One day, when Edouard once again faced unemployment, Mary seized on the opportunity to replace a fiddle player in the "Veillées de Bon Vieux Temps," a popular folklore show. The audience liked her jigs on the fiddle, jew's-harp and spoons, and one evening, when she ventured to sing a refrain in her clear voice, there were calls for an encore!
Through the generosity of fellow musicians, Mary Bolduc quickly learned her trade and began to compose melodies. Radio broadcasts spread her reputation. The budding author-composer had never dared dream of a career when, in 1929, the head of Starr records offered her a contract for five "78" records. Then, on October 29, the New York Stock Market Crash set off the Great Depression. As grinding poverty again entered her life, Mary wrote new songs with simple and direct lyrics that spoke to the common people.
Her first big hit, La Cuisinière (The Cook), charmed the mothers of large families and the factory workers who still preferred humour and hope to the fatalism of other singers. By 1930, she was expected to produce one record a month. Her on-stage appearances increased and as the unemployment rate rose, she became a voice of courage. She spoke directly to the audience, with whom she directly identified:
The time will come, the time will come, but we can't lose hope.
She described the changing world: the new R-100 dirigible, the Dionne quintuplets, the Lindberg baby kidnapping, the New Deal and Hitler. With growing assurance, she took on the governments of Quebec and Canada, denounced poverty and unemployment, and advocated respect for tradition and work. Her stance on the status of women, however, was more traditional. Independent herself, she demanded more freedom for all women, but added:
For a household to get along, Requires a lot prudence. Let the wife wear the dress. And the man, the pants.
The songs broadcast from Montreal generated such a demand that Mary and her troupe of entertainers began regular tours of Quebec and New England. During one of these, in June 1937, she was involved in a serious traffic accident. When the doctor examined her injuries, he discovered a cancerous tumour. In the middle of this ultimate test, she wrote The Sufferings from My Accident.
In 1941, the final curtain came down on the singer
who sung to theunderprivileged of her day.
Today her songs reach a new audience
new struggles .. 'but we can't lose hope'
"North America's Best Irish Band"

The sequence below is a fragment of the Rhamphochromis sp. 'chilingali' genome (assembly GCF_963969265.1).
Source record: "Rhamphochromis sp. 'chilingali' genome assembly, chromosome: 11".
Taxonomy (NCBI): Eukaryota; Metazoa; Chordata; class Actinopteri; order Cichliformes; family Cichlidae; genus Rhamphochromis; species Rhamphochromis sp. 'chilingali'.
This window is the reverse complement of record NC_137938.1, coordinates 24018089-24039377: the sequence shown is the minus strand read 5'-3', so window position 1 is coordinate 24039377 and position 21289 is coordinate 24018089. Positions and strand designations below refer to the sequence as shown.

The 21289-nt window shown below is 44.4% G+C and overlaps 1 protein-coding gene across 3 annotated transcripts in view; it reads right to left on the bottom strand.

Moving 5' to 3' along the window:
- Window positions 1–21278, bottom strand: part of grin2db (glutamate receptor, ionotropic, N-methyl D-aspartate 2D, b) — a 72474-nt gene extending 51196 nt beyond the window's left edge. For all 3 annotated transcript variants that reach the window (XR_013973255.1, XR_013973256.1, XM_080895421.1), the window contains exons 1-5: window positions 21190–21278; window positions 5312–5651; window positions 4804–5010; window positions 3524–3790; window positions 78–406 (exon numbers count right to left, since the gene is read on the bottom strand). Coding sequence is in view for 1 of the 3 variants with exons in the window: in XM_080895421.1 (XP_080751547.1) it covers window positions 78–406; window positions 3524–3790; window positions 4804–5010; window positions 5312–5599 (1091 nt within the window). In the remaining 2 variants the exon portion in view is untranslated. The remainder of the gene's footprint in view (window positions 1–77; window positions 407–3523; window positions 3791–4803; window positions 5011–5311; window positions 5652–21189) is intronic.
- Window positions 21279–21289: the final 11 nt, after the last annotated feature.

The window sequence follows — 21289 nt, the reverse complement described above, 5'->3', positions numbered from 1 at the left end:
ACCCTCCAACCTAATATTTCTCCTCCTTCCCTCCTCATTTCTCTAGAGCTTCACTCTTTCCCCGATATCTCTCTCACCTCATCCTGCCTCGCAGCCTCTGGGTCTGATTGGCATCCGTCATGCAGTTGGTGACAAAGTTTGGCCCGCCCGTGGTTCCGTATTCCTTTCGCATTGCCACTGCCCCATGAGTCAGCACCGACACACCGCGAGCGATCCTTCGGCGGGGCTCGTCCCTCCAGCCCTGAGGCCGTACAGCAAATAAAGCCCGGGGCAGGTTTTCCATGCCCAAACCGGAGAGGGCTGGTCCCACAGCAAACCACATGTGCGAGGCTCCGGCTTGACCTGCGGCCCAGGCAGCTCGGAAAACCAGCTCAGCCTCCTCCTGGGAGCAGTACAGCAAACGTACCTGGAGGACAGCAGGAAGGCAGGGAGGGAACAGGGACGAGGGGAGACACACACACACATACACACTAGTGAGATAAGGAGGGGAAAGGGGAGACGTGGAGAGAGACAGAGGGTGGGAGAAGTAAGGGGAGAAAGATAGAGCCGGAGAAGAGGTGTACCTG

Margaret Anglin was born April 3, 1876, Ottawa, Ontario,At the peak of her career she was.one of the most brilliant actresses in the world, equally effective in Greek tragedies, Shakespearean plays, and contemporary dramas.
Margaret's father was T.W. Anglin, speaker of the House of Commons. Her environment and education was upper-class attending schools in Montreal, Moncton and Toronto. In her teens she went to study at a dramatic arts school in New York. to become a reader of Shakespeare. There, producer Charles Frohman heard her speak and offered her a small role in Shenandoah, a Civil War play produced in 1894. By the end of the decade she appeared on Broadway as Roxanne in Cyrano de Bergerac,. She starred as Ruth Jordan in The Great Divide. Thereafter success followed her on Broadway and on the road. She became best known for her roles in classic Greek tragedies and Shakesperean productions. In 1927 she insisted upon casting her actor-husband, Howard Hull, in her plays. When her request was rebuffed by producers, she countered by walking out of two major productions. For years following theatres in New York closed their doors to her but she made her comeback in 1936, in Ivor Novello's Fresh Fields. She returned to Toronto to live in 1953, marking her interest in Canadian theatre by donating a gold bracelet annually to the Earl Grey dramatic and musical competitions. She died in a nursing home in 1957. She was buried in the Anglin family plot at Mount Hope Cemetery 185
Ryan’s Fancy 85
CBC broadcaster, Peter Gzowski, summed it up ... three Irish emigrants to Canada, rose out of the folk music scene of the late 1960's ... Denis Ryan, Fergus O’Byrne, and Dermot O’Reill... and took the stage in 1971 as Ryan’s Fancy.
They moved from Toronto toattend university at St. John’s, Newfoundland. They thought they might pay their way through university, bit they became regulars and having met CBC television producer Jack Kellum the trio became stars of there own national TV series and live shows across Atlantic Canada's rich cultural and musical heritage.